Another Study Links Phthalates with Fertility Problems

As we have reported numerous times over the past several years, phthalates, the endocrine-disrupting chemical compound in plastics commonly present in food containers, medical products, cosmetics, and countless personal care and home products like vinyl flooring and shower curtains, have been linked to a host of human health concerns (1, 2, 3, 4, 5, 6, 7, 8, 9, 10) including fertility-related problems.

CFL Graphic-douches-phthalates

 

Now a recent animal study supports the previous findings that phthalate chemicals may be responsible for the spike in fertility problems in humans.  In the recent study researchers found that giving female mice oral doses of the phthalate DiNP for 10 days disrupted their estrus cycles, decreasing their ability to become pregnant for up to nine months afterward.

 

Study methods

To investigate these phthalates’ effects on female fertility, female mice were fed corn oil solutions containing environmentally relevant concentrations of DEHP or DiNP ranging from 20 micrograms to 200 milligrams per kilogram of body weight.

Such doses are comparable to the levels of exposure that people may experience during their daily living and work activities.

After the 10-day dosing period ended, the phthalate-treated female mice and their counterparts in the control group were paired with untreated male partners twice for breeding.

Results

At three months post-dosing, a third of the females that were treated with the lowest doses of DEHP and DiNP were unable to conceive after mating…there was a significant reduction in the number that became pregnant and produced pups… while 95 percent of the females in the control group became pregnant.

“The thing that was really concerning was that these females’ fertility was impaired long after their exposure to the chemicals stopped.” -Dr. J. Flaws, research scientist and professor of Comparative Biosciences, University of Illinois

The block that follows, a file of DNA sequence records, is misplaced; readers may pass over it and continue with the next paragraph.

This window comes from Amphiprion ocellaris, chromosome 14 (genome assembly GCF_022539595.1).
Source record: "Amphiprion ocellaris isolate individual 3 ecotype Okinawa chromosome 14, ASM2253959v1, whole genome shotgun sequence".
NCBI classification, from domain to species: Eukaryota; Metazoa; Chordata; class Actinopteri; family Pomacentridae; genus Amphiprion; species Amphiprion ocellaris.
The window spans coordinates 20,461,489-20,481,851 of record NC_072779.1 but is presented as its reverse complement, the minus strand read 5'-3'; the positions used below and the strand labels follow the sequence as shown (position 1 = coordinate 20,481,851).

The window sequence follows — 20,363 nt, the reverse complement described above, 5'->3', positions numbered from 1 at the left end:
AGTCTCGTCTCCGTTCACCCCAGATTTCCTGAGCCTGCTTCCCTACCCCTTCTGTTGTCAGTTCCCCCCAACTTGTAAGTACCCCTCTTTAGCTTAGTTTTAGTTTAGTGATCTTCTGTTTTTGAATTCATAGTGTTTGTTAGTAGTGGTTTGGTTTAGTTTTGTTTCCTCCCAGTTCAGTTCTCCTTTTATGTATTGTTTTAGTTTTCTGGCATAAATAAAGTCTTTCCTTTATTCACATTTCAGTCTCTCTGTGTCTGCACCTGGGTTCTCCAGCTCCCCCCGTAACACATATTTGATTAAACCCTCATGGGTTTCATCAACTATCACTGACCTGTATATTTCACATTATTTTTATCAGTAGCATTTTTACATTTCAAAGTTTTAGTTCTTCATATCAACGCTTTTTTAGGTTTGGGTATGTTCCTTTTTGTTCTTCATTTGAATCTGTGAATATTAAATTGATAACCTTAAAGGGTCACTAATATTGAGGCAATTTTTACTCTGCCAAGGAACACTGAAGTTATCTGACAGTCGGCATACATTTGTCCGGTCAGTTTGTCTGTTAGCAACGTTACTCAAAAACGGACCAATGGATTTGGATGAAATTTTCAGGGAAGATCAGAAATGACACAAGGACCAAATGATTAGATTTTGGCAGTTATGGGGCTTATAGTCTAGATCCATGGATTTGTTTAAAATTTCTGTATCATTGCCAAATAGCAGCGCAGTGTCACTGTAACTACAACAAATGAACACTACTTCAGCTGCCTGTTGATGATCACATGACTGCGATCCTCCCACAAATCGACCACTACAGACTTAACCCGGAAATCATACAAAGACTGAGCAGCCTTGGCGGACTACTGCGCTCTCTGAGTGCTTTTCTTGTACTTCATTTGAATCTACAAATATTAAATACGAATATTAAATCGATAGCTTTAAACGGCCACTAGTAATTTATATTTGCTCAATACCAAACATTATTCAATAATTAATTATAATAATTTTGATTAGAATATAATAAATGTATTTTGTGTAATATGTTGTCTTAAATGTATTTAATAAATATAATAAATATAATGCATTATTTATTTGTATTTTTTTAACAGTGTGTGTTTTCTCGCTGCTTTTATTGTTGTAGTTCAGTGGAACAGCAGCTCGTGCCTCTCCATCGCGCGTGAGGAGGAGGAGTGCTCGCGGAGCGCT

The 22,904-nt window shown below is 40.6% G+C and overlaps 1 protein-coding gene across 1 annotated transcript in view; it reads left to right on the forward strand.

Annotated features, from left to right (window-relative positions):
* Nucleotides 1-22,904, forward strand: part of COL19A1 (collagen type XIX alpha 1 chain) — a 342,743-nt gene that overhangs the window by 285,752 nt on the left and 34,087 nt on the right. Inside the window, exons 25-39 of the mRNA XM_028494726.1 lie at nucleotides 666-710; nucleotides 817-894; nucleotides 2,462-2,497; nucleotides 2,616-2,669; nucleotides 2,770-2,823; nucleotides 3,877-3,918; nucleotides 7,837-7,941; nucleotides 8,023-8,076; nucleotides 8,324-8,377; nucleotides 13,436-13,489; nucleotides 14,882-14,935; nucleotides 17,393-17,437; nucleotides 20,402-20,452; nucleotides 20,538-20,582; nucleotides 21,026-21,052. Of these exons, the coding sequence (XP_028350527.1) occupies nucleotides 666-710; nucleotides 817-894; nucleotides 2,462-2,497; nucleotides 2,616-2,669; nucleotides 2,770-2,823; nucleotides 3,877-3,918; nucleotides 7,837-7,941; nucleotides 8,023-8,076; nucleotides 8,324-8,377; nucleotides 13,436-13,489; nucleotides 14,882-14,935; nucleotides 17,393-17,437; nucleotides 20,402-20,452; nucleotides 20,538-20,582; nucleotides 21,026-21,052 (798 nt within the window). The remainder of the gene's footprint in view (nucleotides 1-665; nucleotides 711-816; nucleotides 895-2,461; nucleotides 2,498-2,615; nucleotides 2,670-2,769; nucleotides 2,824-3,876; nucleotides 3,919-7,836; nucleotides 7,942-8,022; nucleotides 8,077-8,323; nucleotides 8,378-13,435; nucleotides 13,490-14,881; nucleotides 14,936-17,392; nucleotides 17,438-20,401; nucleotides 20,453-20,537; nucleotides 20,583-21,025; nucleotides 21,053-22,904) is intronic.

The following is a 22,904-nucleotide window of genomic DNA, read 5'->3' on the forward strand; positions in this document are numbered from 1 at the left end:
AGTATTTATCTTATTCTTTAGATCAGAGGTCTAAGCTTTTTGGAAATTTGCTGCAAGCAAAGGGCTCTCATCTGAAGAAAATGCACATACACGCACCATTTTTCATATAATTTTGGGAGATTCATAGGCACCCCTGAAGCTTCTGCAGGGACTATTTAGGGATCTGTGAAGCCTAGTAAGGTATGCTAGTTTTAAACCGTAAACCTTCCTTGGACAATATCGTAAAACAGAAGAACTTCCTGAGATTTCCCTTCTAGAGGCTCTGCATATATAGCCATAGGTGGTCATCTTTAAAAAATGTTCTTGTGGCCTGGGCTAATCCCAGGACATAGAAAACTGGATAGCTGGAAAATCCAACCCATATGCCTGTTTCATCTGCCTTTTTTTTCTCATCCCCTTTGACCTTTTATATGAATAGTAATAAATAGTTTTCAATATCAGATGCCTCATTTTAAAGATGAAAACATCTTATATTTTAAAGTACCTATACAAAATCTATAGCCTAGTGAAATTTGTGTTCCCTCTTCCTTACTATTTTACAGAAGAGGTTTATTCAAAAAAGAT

The findings suggested that steroid hormone production and signaling were disrupted. At three months and nine months post-dosing, the DiNP-treated females’ estrous cycles differed from those of the control group.

The proestrus stage, when the ovarian follicles grow rapidly and fertility increases, was shorter. However, the latter stages of the cycle, the metestrus and diestrus stages — during which the ovaries produce progesterone and the uterine lining forms — were longer.

In examining the mice immediately after the 10-day dosing period, the researchers also found that the treated females’ uteruses weighed significantly less than those of the females in the control group.

CFL Graphic-phthalates and miscarriage

Results support previous studies on humans and phthalates

The current study’s findings linking phthalate chemicals with adversely affecting reproductive cycles supports previous studies that have reported that phthalate exposure in humans through cosmetics and personal care products can trigger early puberty in girls, reproductive aging, causing women to enter menopause several years early, preterm births and miscarriages.

CFL Graphic-phthalates pregnancy study


 

Journal reference:  Chiang, C. & Jodi A Flaws, J.A. Sub-Chronic Exposure to Di(2-ethylhexyl) Phthalate and Diisononyl Phthalate During Adulthood Has Immediate and Long-Term Reproductive Consequences in Female Mice. Toxicological Sciences, 2019; DOI: 10.1093/toxsci/kfz013

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